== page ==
- I flew in good light. And when there wasn’t good light, I adjusted.
- I did a good job of color grading.
- My gimbal flips were solid and the rate of gimbal movement matched the rate of ascent or descent.
- I built my best reveal ever at :48 coming up over a ridgeline and moving diagonally.
- I like the music.
Now, the improves:
1. It’s :20 too long. This is largely because I couldn’t get the music to cut cleanly and still build to that strong finish.
2. That music required me to put in two shots I could have done without. The diving well shot is too static.
3. I need fewer landscape shots and more shots of active things.
4. I should fly more fearlessly. Speed-ramping hides a lot of sins here, but I’m a slow flyer.
Story statement: A bite from a Lone Star tick can make a person allergic to meat — and Missouri’s Lone Star tick population is increasing.
Motor: This once-rare occurrence is happening a lot more than it used to and anyone who is exposed to ticks is at risk.
Another semester passes and that means it’s escape from weird b-roll. Like the shot of a cat in a story about a chimney company. Or the inexplicable shot of a college-age woman vomiting in an alley in a story about the elderly.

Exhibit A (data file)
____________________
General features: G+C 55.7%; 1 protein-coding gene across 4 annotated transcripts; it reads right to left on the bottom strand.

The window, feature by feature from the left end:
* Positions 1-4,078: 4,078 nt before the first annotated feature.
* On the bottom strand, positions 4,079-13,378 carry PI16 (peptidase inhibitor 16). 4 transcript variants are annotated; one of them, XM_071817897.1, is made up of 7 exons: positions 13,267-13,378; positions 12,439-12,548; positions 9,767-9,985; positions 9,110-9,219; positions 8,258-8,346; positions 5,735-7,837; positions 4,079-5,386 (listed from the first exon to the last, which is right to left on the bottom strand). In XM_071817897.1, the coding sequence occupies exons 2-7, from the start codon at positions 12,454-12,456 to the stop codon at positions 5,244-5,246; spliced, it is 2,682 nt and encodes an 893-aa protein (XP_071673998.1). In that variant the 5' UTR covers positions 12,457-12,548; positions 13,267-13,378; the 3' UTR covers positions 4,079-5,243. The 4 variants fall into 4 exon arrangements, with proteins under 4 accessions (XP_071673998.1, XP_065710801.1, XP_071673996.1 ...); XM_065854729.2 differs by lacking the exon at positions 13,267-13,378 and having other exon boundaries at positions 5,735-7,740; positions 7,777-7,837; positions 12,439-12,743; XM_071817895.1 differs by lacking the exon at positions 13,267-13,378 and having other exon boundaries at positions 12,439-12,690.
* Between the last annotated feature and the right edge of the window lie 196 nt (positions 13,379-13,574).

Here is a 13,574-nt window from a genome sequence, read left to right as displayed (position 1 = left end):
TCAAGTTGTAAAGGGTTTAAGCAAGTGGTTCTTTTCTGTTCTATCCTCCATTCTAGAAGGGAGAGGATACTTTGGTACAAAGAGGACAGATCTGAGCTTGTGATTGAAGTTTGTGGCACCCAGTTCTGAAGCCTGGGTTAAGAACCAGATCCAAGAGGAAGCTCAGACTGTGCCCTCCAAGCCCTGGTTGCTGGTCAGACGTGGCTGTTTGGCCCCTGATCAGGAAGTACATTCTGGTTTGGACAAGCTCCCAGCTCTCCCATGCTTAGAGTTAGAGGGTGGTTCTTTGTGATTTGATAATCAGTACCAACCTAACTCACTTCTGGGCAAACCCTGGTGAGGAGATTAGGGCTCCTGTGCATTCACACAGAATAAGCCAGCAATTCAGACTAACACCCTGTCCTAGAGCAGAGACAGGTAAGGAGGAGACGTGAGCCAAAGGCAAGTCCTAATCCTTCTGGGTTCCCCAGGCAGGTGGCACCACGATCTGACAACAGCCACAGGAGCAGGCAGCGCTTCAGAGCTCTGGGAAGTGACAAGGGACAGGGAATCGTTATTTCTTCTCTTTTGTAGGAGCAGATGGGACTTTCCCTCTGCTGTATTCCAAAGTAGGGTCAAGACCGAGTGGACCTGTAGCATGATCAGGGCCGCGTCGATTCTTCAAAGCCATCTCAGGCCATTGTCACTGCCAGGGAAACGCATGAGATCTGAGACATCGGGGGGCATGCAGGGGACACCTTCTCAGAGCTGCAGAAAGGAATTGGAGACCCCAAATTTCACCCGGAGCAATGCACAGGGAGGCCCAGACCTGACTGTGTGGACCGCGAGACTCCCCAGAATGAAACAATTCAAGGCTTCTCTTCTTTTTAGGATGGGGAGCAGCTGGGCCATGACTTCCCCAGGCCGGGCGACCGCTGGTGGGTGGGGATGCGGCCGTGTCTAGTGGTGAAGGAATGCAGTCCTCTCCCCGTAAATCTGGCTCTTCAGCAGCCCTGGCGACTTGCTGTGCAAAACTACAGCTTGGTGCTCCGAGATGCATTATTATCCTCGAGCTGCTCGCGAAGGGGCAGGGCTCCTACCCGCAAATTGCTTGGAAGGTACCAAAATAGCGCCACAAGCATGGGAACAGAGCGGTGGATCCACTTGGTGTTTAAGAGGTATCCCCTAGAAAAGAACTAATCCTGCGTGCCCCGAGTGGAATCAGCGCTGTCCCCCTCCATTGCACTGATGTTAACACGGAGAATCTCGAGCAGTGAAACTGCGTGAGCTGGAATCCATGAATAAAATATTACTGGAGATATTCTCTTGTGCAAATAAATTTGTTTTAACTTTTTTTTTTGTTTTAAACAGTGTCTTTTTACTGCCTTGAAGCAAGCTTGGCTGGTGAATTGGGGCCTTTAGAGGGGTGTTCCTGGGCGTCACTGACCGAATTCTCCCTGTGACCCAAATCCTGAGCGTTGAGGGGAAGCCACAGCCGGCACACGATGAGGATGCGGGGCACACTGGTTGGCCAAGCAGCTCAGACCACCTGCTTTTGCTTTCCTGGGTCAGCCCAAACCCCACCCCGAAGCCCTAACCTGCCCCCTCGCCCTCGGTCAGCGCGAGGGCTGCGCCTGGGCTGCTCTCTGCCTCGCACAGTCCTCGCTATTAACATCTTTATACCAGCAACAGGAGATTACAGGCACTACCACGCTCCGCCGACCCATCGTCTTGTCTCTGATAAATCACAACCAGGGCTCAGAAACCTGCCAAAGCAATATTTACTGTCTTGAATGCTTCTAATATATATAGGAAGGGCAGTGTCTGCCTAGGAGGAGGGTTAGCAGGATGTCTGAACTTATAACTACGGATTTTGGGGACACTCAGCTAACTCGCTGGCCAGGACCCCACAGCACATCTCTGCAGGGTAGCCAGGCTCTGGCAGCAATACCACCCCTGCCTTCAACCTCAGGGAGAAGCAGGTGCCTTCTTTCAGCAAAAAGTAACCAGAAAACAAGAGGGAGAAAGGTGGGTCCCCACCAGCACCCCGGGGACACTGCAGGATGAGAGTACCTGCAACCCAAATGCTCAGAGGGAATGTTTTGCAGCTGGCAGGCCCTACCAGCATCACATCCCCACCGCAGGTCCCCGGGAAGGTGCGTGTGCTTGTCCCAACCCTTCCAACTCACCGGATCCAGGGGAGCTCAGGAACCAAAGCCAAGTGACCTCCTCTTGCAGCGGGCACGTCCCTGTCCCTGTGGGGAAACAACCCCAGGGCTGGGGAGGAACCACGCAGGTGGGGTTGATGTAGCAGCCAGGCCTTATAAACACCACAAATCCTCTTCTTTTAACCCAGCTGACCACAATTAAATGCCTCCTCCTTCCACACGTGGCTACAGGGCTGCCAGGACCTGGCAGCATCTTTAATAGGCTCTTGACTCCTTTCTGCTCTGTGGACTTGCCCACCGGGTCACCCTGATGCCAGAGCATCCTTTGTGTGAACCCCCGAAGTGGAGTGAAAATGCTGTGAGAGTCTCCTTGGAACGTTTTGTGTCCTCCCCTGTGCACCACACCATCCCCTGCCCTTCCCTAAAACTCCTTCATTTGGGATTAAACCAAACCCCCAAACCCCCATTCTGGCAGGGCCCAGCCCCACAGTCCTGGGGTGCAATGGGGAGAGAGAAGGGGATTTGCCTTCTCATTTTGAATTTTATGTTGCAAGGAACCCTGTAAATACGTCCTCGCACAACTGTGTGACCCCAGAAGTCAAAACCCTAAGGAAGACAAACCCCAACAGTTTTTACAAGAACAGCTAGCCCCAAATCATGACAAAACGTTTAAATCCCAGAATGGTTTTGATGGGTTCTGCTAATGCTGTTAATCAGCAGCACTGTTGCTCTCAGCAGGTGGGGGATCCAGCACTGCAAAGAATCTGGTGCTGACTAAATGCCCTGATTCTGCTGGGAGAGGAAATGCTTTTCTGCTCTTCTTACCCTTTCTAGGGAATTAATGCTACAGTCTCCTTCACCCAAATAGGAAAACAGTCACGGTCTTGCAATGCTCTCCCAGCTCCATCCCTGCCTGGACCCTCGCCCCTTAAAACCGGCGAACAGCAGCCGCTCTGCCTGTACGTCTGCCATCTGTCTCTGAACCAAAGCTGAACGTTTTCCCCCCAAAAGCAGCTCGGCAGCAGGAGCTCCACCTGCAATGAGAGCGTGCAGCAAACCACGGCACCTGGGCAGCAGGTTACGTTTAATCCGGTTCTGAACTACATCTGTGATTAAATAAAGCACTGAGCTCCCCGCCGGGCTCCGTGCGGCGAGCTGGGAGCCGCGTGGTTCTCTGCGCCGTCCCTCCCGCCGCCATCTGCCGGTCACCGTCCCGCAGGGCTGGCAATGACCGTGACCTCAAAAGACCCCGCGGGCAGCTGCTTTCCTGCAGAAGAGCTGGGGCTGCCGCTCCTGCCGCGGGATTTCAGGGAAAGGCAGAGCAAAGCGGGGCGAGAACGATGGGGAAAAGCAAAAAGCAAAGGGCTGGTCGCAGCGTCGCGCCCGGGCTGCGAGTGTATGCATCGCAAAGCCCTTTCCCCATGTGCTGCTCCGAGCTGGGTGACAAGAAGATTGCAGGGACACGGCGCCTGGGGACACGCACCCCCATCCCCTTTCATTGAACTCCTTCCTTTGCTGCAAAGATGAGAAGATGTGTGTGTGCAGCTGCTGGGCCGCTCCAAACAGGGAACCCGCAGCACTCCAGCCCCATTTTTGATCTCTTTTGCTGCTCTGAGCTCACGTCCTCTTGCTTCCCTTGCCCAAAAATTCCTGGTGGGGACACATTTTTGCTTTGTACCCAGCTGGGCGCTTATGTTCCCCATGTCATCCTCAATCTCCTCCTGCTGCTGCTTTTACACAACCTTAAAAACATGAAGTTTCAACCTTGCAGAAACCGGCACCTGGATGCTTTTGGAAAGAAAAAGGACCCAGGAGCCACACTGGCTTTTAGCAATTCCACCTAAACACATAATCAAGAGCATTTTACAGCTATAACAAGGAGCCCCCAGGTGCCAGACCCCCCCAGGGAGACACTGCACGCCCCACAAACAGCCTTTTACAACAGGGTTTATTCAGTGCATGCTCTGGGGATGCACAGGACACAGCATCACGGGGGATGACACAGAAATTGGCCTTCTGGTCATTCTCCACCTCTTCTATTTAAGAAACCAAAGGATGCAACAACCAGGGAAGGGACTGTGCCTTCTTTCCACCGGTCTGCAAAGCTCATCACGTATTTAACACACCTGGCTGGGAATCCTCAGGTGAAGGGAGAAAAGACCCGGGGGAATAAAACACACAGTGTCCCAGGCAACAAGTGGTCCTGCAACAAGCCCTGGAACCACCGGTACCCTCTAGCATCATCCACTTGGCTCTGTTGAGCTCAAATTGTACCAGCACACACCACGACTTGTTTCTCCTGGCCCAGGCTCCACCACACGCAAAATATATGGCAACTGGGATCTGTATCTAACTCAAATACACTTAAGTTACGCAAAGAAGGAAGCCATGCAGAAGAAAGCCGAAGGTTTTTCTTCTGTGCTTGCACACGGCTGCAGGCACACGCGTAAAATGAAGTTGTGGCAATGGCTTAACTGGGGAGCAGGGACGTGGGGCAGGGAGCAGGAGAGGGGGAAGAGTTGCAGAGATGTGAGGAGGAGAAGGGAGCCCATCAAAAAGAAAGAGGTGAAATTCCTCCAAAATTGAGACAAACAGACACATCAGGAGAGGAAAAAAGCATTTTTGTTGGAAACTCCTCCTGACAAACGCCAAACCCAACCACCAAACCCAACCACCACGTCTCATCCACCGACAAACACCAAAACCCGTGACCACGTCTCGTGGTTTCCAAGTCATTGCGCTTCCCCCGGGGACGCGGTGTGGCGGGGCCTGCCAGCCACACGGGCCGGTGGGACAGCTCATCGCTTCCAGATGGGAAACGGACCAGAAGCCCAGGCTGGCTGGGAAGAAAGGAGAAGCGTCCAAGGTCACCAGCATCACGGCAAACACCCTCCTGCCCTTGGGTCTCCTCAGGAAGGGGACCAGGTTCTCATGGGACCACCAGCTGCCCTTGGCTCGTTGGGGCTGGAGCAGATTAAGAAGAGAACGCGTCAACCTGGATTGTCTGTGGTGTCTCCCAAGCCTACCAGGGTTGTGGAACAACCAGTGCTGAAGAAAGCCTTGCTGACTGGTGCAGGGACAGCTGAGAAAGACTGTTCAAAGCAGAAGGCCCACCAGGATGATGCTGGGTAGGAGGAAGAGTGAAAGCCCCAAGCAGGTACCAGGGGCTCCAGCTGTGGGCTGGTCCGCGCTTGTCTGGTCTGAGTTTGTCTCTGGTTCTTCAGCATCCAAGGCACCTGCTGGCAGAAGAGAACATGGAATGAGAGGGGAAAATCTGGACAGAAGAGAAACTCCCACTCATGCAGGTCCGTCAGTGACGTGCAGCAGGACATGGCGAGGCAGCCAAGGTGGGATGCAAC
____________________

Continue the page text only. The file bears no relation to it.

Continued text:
Thus, today’s mild rant about the concept of intentionality: the idea that every shot that goes into an edit should have a point and propel the narrative forward.
I’m deep, deep into the weeds of what each shot communicates. So deep, in fact, that I’m going to use the best video about being in a friend zone ever to demonstrate a concept. That’s right, we’re going to use now-defunct Maryland pop punk band Modern Baseball’s “Your Graduation” video. It has it all: Shots with personality, a drummer screaming into a microphone while it precipitates around him, an opening shot of a pudgy guy laying in a bed.